For Julian Assange.
Greetings from the desk of the Tricontinental: Institute for Social Research.
When I was a young boy in Kolkata (India), a group of people from Progress Publishers (USSR) came to my school. They set up a table and laid out a variety of books for us to look at and–perhaps–buy. There were children’s books and the works of Karl Marx, as well as a range of novels by Russian authors, certainly, but also writers from Africa and the rest of Asia. For whatever reason, that day–in 1981–I bought Leo Tolstoy’s Resurrection (1899). Later, I would reflect on the fact that the Soviets would publish writers–such as Tolstoy and Ivan Turgenev–who held a range of political opinions quite far from socialism. But at that time I dug into Tolstoy’s book, which I had bought for almost nothing.
A Russian aristocrat, Count Dmitri Ivanovich Nekhlyudov, has an affair with a maid, Katerina Mikhaelovna Maslova, in the home of his aunts. Nekhlyudov, who moves on with his life, is oblivious to Maslova’s fate. Ten years later, he is on a jury which has before it Maslova, now a sex worker who is charged with murder. Maslova poisoned a client who had beaten her. The Count wants to save her, begging her to marry him. She is not interested. ‘You had your pleasure from me in this world’, she says of his Christian charity, ‘and now you want to get your salvation through me in the world to come’.
Maslova is sent to Siberia. Nekhlyudov follows her. He hears about the terrors of the prison system. Tolstoy spares no detail. It is difficult reading. The prisons in the novel describe the prisons today. These are nasty places, which take away the humanity of people. Count Nekhlyudov opens a discussion with his brother-in-law, Rogozhinsky, about courts and prisons. Rogozhinsky says that the courts and the prisons are needed for justice. ‘As if justice were the aim of the law’, says the Count. ‘What then?,’ asks his brother-in-law. ‘The upholding of class interests! I think the law is only an instrument for upholding the existing order of things beneficial to our class’. His verdict is total. But what can he do? Nothing.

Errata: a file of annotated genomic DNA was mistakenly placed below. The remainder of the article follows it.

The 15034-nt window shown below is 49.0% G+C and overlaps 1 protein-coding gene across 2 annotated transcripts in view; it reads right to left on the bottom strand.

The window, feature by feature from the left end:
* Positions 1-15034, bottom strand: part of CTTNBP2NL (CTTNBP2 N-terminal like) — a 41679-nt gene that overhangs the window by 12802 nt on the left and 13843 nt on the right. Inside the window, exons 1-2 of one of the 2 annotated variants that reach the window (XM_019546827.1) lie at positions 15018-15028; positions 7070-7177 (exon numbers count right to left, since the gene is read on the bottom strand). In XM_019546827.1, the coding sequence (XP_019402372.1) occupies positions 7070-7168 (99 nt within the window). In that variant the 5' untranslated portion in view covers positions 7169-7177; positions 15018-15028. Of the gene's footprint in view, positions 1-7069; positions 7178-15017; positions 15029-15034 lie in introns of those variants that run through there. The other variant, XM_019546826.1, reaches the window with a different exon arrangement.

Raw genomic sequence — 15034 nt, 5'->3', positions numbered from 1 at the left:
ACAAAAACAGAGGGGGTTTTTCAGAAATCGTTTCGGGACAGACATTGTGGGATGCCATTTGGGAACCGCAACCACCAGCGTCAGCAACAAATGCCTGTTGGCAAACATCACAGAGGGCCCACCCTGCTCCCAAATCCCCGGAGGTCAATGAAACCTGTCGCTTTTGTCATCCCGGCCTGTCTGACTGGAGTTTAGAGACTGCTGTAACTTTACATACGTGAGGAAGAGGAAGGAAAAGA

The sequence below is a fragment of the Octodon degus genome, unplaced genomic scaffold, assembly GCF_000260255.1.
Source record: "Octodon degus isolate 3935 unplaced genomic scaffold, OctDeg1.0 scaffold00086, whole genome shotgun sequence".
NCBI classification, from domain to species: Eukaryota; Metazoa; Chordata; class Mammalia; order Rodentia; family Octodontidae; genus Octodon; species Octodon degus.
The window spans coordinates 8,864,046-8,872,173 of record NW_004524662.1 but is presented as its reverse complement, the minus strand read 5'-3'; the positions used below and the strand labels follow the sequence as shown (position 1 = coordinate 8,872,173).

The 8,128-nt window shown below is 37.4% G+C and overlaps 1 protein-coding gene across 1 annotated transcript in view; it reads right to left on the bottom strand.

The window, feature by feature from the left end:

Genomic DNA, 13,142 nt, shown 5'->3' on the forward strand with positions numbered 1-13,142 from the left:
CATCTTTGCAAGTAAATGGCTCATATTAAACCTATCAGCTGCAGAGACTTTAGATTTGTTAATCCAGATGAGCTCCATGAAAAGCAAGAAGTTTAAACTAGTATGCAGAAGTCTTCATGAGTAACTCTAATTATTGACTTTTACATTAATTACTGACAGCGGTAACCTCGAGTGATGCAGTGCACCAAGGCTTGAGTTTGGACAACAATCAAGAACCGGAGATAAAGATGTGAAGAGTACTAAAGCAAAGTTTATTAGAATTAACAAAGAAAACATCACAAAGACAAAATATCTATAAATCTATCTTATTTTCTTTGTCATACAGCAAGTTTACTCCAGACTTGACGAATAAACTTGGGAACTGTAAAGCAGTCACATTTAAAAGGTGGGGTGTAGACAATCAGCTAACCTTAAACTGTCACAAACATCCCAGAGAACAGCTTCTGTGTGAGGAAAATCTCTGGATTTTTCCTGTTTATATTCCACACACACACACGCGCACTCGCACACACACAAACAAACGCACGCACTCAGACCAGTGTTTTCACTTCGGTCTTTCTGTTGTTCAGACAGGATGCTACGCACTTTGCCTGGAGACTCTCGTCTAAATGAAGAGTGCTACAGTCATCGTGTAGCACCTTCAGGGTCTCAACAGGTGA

Nekhlyudov cannot save Maslova. Nor can he save the line of emaciated prisoners who march out of their frozen prisons and die on the streets. ‘Man owes no humanity to man’, said the Count. Tolstoy could only end the novel with the hope of a Kingdom of Heaven on Earth, with quotes from the Bible swirling through the Count’s head.
Tolstoy’s novel could not solve the problem for Maslova. But the novel brought inhumanity to the surface. That is, in broad terms, the purpose of art. Art does not change the world by itself. Reading a novel or looking at a design can draw our attention to problems and can even provide an understanding of them. But it cannot by itself change the world. Art and literature alert us to the contradictions in our world, show us how these contradictions–such as of Maslova’s imprisonment–cannot be overcome by good, liberal feelings. Struggles are needed. Nekhlyudov knows that. The prisons uphold ‘class interests’, he says, referring to the interests of the class of the aristocracy and the industrialists. The interests of other classes–of the workers, such as Maslova–were suppressed. Art revealed the suppression. Struggle would take that revelation further.
From Tricontinental: Institute for Social Research comes our 15th dossier–The Art of the Revolution Will Be Internationalist. It opens in London’s Marx Memorial Library, but soon dives deep into the aesthetic landscape of the Cuban Revolution. For it was in Cuba, at the Organisation of Solidarity with the People of Asia, Africa and Latin America (OSPAAAL) that the widest range of art was produced to allude to the ugly realities of our world and to point a finger towards struggles that would overcome them. One of the most fascinating parts of the Cuban theory for the production of radical art is the openness to innovation. It brought to mind a speech given by the Chinese revolutionary Zhou Enlai on 19 June 1961 to a forum of writers and artists. Zhou Enlai spoke of the importance of art and literature for the full development of the human consciousness. But he was cautious about too narrow an approach towards art and literature. In his typically generous way, Zhou Enlai wrote,